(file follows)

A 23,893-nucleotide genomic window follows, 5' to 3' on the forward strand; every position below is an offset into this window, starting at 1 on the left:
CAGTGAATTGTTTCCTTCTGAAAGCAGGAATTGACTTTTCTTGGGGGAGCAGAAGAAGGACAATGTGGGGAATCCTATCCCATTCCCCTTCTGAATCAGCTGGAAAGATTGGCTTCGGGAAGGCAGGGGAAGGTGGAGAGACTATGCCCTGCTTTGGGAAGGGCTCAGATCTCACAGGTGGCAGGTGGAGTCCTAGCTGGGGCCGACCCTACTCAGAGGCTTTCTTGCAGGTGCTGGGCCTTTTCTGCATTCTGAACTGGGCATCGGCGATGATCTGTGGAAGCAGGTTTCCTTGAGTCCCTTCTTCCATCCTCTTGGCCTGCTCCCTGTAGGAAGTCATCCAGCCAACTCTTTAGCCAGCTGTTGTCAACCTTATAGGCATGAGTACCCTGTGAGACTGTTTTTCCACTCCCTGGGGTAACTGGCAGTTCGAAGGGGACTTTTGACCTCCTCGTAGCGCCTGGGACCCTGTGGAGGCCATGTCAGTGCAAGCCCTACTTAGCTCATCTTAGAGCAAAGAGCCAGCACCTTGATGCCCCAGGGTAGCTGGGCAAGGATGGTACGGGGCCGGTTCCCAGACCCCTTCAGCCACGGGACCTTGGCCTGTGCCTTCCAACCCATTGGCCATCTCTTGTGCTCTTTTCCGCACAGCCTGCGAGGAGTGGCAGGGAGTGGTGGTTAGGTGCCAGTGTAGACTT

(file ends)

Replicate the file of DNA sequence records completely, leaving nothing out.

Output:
A 23,893-nucleotide genomic window follows, 5' to 3' on the forward strand; every position below is an offset into this window, starting at 1 on the left:
CAGTGAATTGTTTCCTTCTGAAAGCAGGAATTGACTTTTCTTGGGGGAGCAGAAGAAGGACAATGTGGGGAATCCTATCCCATTCCCCTTCTGAATCAGCTGGAAAGATTGGCTTCGGGAAGGCAGGGGAAGGTGGAGAGACTATGCCCTGCTTTGGGAAGGGCTCAGATCTCACAGGTGGCAGGTGGAGTCCTAGCTGGGGCCGACCCTACTCAGAGGCTTTCTTGCAGGTGCTGGGCCTTTTCTGCATTCTGAACTGGGCATCGGCGATGATCTGTGGAAGCAGGTTTCCTTGAGTCCCTTCTTCCATCCTCTTGGCCTGCTCCCTGTAGGAAGTCATCCAGCCAACTCTTTAGCCAGCTGTTGTCAACCTTATAGGCATGAGTACCCTGTGAGACTGTTTTTCCACTCCCTGGGGTAACTGGCAGTTCGAAGGGGACTTTTGACCTCCTCGTAGCGCCTGGGACCCTGTGGAGGCCATGTCAGTGCAAGCCCTACTTAGCTCATCTTAGAGCAAAGAGCCAGCACCTTGATGCCCCAGGGTAGCTGGGCAAGGATGGTACGGGGCCGGTTCCCAGACCCCTTCAGCCACGGGACCTTGGCCTGTGCCTTCCAACCCATTGGCCATCTCTTGTGCTCTTTTCCGCACAGCCTGCGAGGAGTGGCAGGGAGTGGTGGTTAGGTGCCAGTGTAGACTT